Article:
The snowman blows

Editorial - December 2005

There’s a new offensive T-shirt in town and this time there are no girls standing up to challenge it. This shirt showcases a snowman with a sneer. It looks innocuous, but it’s not. The snowman is the symbol of drug-dealer-turned-rapper Young Jeezy whose songs extol the virtues of selling cocaine (street name: snow).

We parents need to take our lead from kids and get this shirt off the shelves—and off our kids’ backs.

When retailer Abercrombie & Fitch crossed the boundaries of good taste with a line of T-shirts demeaning to women and girls, some girls in southwestern Pennsylvania stood up and launched a girlcott. (Get it? Not a boycott, but a girlcott—we love it.)

The girls said T-shirts with sayings printed across the chest such as "Who needs brains when you have these" or "I had a nightmare I was a brunette" were demeaning. The girlcott worked. Abercrombie & Fitch—no stranger to testing the limits of good taste—pulled the T-shirt line.

Those wonderful, beautiful, bright and brave girls did it. And now we parents need to do the same.

We’ve got to say "no" to the snowman and to other unseemly shirts that put drug use on the same polycotton promotional track as mainstream pastimes such as baseball.

The problem is, how do we know?

Take another popular T-shirt that bears a drawing of a molecule. It makes the wearer look like a science brainiac. But unless you’re a science brainiac yourself, chances are you wouldn’t know the molecules are those of addictive drugs, such as caffeine and LSD.

As drugs seep into popular culture more and more, it seems almost impossible to keep up with the hidden messages.

True, there are some tools: Web sites that offer the latest translations for drug slang (, 24-hour hotlines that answer questions and sites that offer advice on talking to kids about drugs ( and But there doesn’t seem to be a go-to source to help us navigate the fast moving drug scene and its intersection with pop culture.

Often, it’s not until a symbol gets very popular and merits media attention that we even discover the meaning. That’s what happened with the snowman T-shirt—sales soared and the popular press took notice.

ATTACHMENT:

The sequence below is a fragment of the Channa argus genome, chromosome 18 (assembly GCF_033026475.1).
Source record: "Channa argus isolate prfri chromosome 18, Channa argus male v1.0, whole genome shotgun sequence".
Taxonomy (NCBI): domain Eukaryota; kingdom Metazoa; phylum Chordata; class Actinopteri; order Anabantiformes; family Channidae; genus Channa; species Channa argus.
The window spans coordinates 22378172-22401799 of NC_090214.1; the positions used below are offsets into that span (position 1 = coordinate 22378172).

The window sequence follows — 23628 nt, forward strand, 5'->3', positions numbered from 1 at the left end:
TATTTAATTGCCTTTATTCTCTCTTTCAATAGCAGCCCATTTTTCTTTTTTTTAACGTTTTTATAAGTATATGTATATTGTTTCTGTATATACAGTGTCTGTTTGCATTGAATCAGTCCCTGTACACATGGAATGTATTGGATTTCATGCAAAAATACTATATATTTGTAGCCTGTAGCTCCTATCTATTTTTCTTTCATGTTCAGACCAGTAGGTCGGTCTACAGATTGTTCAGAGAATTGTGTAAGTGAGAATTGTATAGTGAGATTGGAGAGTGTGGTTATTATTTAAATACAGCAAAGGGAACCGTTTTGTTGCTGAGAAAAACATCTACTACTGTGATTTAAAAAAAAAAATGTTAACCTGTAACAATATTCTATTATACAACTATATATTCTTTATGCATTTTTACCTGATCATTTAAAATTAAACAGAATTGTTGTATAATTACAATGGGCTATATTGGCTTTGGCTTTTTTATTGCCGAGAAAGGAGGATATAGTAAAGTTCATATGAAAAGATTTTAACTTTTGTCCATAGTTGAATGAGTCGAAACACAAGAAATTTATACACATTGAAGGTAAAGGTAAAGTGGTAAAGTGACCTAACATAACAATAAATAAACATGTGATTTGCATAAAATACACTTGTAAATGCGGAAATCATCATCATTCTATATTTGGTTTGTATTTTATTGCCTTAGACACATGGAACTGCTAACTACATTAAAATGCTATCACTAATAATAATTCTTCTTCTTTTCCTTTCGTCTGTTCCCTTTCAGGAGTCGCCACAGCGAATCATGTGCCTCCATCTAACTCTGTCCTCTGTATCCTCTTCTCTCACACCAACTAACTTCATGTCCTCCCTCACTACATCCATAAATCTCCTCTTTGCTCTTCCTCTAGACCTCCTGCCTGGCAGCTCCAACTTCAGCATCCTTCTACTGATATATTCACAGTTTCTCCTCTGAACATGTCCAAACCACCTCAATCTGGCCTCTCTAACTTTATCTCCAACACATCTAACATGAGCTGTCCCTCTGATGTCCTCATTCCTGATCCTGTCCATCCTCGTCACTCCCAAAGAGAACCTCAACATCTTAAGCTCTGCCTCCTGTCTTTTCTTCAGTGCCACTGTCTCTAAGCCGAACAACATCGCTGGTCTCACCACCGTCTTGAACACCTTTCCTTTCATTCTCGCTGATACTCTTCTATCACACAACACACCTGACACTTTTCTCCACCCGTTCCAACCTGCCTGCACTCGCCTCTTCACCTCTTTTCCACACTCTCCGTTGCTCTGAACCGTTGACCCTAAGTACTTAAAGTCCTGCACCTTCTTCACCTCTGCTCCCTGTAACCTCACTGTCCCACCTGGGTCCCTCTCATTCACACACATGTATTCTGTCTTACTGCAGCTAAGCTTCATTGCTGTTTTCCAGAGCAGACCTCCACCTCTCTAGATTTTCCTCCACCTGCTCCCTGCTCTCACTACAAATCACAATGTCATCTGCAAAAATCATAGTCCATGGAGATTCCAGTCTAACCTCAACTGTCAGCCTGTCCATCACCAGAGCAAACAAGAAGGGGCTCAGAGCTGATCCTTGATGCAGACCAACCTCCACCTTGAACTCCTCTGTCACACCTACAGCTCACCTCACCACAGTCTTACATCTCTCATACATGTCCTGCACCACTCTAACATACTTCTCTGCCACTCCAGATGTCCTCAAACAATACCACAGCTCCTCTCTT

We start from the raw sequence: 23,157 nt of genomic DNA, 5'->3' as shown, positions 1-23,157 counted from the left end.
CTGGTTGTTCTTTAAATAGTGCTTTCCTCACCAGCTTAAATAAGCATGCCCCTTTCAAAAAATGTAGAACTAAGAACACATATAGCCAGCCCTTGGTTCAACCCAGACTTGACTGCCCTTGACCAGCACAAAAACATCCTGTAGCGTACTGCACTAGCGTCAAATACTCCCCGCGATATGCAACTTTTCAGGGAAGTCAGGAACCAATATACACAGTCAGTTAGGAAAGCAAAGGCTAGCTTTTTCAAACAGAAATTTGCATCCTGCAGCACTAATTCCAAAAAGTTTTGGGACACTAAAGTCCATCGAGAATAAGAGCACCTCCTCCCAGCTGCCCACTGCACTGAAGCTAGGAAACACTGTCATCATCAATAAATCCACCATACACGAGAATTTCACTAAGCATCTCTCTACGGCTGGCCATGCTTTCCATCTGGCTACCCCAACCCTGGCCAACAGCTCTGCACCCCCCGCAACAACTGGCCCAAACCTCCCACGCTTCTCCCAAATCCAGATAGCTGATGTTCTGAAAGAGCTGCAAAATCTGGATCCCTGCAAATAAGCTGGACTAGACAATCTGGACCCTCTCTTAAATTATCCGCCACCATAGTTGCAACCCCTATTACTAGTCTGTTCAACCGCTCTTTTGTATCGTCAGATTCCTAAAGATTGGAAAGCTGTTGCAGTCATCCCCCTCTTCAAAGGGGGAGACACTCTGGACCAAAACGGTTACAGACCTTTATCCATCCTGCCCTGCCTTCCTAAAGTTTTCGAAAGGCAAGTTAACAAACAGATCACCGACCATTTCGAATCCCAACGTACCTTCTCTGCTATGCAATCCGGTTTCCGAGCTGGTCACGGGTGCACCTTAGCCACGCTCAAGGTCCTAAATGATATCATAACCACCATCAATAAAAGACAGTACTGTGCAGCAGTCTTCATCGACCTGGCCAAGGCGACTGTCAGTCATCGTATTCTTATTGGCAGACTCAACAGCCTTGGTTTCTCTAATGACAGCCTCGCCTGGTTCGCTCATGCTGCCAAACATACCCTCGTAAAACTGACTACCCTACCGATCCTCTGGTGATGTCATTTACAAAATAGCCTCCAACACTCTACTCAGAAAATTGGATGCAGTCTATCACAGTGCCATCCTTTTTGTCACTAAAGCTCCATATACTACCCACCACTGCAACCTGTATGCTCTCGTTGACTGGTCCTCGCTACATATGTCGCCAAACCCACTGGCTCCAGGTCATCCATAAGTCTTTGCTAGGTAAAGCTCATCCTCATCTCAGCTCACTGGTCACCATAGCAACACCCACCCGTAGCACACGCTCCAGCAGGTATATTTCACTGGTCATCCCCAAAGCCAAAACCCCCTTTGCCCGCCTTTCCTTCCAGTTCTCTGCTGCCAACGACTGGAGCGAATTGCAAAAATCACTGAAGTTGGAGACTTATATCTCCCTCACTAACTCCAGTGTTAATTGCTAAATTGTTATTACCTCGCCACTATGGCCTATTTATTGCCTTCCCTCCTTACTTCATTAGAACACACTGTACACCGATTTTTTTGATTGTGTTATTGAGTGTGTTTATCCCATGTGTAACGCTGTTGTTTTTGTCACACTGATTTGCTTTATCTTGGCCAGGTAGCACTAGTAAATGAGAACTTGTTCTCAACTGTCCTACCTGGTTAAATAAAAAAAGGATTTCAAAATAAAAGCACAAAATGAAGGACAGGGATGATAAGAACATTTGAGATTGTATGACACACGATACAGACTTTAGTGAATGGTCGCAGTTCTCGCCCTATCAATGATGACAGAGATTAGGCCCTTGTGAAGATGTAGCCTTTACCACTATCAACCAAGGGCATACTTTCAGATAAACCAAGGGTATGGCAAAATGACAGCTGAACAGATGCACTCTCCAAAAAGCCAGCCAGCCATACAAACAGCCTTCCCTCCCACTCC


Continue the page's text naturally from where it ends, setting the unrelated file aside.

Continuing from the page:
But here’s the really scary part: While we parents and other adults might not have been aware of the snowman, chances are our kids knew him. Statistics show that kids are aware of the drug scene by about age 9, but we parents don’t realize they are aware of it until they’re about 11.

So the key here is to know your child and to ask questions. If he says he wants the new must-have T-shirt, ask why everyone thinks it’s cool. Ask what the snowman symbolizes or what the molecule represents.

Maybe you’ll find out the T-shirt is an advertisement for a drug before you buy it for your son to wear.

And maybe you won’t find out until after he’s worn it for weeks. But once you do find out, consider it a teachable moment. Use that knowledge as a reason to have a very serious conversation with your child about the dangers of drugs and the perils of promoting a drug culture.

This is one of those times when the village is not on our side helping us to raise our children. We don’t even have a bunch of girls from Pennsylvania helping us out. So we have to help one another. When you find out something other parents need to know, send us a note. We promise to pass along the information you share and any that we find ourselves. Working together is the only way we can keep our kids safe from the culture that threatens them.


Kids Eat Chicago

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